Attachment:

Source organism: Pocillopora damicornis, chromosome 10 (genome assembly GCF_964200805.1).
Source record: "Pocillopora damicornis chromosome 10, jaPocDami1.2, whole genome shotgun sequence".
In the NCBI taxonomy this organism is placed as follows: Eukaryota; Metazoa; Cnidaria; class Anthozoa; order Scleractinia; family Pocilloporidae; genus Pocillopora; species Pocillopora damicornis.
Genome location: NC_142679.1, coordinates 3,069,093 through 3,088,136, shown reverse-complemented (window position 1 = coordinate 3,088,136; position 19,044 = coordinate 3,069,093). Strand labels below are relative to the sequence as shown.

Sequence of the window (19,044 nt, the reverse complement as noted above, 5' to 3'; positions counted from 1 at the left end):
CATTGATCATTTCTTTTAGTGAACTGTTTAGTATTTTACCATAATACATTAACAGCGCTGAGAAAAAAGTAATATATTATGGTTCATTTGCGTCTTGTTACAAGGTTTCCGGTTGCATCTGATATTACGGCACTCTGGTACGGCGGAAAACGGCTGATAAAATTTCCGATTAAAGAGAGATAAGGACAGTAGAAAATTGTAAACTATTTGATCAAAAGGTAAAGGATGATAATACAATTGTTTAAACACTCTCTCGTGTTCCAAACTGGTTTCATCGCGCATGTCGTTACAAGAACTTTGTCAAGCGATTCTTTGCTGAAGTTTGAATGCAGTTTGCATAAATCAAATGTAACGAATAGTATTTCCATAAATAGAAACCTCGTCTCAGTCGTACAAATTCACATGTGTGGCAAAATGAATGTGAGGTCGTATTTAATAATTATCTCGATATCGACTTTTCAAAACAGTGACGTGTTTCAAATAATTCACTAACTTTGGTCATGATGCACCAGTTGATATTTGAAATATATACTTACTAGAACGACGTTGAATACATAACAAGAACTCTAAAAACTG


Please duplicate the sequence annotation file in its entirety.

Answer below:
Source organism: Pocillopora damicornis, chromosome 10 (genome assembly GCF_964200805.1).
Source record: "Pocillopora damicornis chromosome 10, jaPocDami1.2, whole genome shotgun sequence".
In the NCBI taxonomy this organism is placed as follows: Eukaryota; Metazoa; Cnidaria; class Anthozoa; order Scleractinia; family Pocilloporidae; genus Pocillopora; species Pocillopora damicornis.
Genome location: NC_142679.1, coordinates 3,069,093 through 3,088,136, shown reverse-complemented (window position 1 = coordinate 3,088,136; position 19,044 = coordinate 3,069,093). Strand labels below are relative to the sequence as shown.

Sequence of the window (19,044 nt, the reverse complement as noted above, 5' to 3'; positions counted from 1 at the left end):
CATTGATCATTTCTTTTAGTGAACTGTTTAGTATTTTACCATAATACATTAACAGCGCTGAGAAAAAAGTAATATATTATGGTTCATTTGCGTCTTGTTACAAGGTTTCCGGTTGCATCTGATATTACGGCACTCTGGTACGGCGGAAAACGGCTGATAAAATTTCCGATTAAAGAGAGATAAGGACAGTAGAAAATTGTAAACTATTTGATCAAAAGGTAAAGGATGATAATACAATTGTTTAAACACTCTCTCGTGTTCCAAACTGGTTTCATCGCGCATGTCGTTACAAGAACTTTGTCAAGCGATTCTTTGCTGAAGTTTGAATGCAGTTTGCATAAATCAAATGTAACGAATAGTATTTCCATAAATAGAAACCTCGTCTCAGTCGTACAAATTCACATGTGTGGCAAAATGAATGTGAGGTCGTATTTAATAATTATCTCGATATCGACTTTTCAAAACAGTGACGTGTTTCAAATAATTCACTAACTTTGGTCATGATGCACCAGTTGATATTTGAAATATATACTTACTAGAACGACGTTGAATACATAACAAGAACTCTAAAAACTG